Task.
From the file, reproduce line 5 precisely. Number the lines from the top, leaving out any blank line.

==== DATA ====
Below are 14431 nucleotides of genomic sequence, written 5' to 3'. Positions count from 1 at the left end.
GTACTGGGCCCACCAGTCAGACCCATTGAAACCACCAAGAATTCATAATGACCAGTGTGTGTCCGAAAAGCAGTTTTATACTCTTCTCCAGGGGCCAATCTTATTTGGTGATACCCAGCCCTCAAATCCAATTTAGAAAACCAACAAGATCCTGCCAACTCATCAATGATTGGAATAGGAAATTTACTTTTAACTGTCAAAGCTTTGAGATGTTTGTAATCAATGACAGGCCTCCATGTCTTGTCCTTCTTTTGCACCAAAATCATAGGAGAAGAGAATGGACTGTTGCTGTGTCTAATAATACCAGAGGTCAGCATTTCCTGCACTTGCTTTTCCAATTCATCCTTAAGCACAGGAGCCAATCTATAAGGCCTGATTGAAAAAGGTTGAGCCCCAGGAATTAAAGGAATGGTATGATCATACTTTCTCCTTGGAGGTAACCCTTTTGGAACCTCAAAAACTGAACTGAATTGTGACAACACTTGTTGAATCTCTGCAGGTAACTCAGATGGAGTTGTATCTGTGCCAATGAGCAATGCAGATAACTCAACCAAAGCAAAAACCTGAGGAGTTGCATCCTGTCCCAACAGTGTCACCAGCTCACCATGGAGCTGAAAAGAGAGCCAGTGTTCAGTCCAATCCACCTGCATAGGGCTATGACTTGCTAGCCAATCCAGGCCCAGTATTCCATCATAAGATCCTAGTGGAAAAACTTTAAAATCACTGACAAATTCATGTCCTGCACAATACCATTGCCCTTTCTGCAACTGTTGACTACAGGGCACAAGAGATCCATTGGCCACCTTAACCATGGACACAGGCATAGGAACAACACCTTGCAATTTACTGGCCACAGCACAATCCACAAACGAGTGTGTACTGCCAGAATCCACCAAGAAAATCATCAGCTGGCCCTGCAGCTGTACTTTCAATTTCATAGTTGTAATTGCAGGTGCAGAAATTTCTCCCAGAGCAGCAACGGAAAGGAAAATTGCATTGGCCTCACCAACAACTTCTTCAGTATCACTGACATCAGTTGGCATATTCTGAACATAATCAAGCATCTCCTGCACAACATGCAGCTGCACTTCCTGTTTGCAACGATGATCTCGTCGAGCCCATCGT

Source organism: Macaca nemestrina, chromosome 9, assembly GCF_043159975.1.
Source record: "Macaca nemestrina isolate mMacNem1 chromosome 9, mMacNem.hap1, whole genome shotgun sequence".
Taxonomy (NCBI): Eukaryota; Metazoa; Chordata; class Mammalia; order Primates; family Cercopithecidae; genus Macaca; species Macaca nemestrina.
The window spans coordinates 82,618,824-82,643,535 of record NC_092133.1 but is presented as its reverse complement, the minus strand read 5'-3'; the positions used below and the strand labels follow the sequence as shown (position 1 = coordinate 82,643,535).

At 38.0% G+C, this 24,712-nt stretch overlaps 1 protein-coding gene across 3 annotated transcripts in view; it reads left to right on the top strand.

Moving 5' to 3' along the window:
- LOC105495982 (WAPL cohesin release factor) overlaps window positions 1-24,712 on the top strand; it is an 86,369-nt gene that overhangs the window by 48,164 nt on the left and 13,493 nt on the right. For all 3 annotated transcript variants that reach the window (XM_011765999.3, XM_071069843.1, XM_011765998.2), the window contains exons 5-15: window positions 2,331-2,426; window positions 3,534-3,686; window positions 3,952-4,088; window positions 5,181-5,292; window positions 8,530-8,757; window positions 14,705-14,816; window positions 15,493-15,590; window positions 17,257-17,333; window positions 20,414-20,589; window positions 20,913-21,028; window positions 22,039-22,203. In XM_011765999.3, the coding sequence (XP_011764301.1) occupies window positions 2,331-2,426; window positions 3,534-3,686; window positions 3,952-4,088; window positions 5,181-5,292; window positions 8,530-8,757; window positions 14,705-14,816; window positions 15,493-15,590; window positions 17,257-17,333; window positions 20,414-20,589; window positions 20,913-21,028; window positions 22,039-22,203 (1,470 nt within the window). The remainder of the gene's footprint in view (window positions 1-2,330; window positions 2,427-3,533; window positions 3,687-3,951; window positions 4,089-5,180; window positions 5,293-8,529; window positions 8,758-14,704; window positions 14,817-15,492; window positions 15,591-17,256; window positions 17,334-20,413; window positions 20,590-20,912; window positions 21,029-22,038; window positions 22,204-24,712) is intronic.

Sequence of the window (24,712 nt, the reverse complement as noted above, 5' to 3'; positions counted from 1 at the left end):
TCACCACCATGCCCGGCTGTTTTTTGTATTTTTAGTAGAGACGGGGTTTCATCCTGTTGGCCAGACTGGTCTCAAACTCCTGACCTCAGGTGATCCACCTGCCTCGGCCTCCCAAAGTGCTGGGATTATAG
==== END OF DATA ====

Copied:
Taxonomy (NCBI): Eukaryota; Metazoa; Chordata; class Mammalia; order Primates; family Cercopithecidae; genus Macaca; species Macaca nemestrina.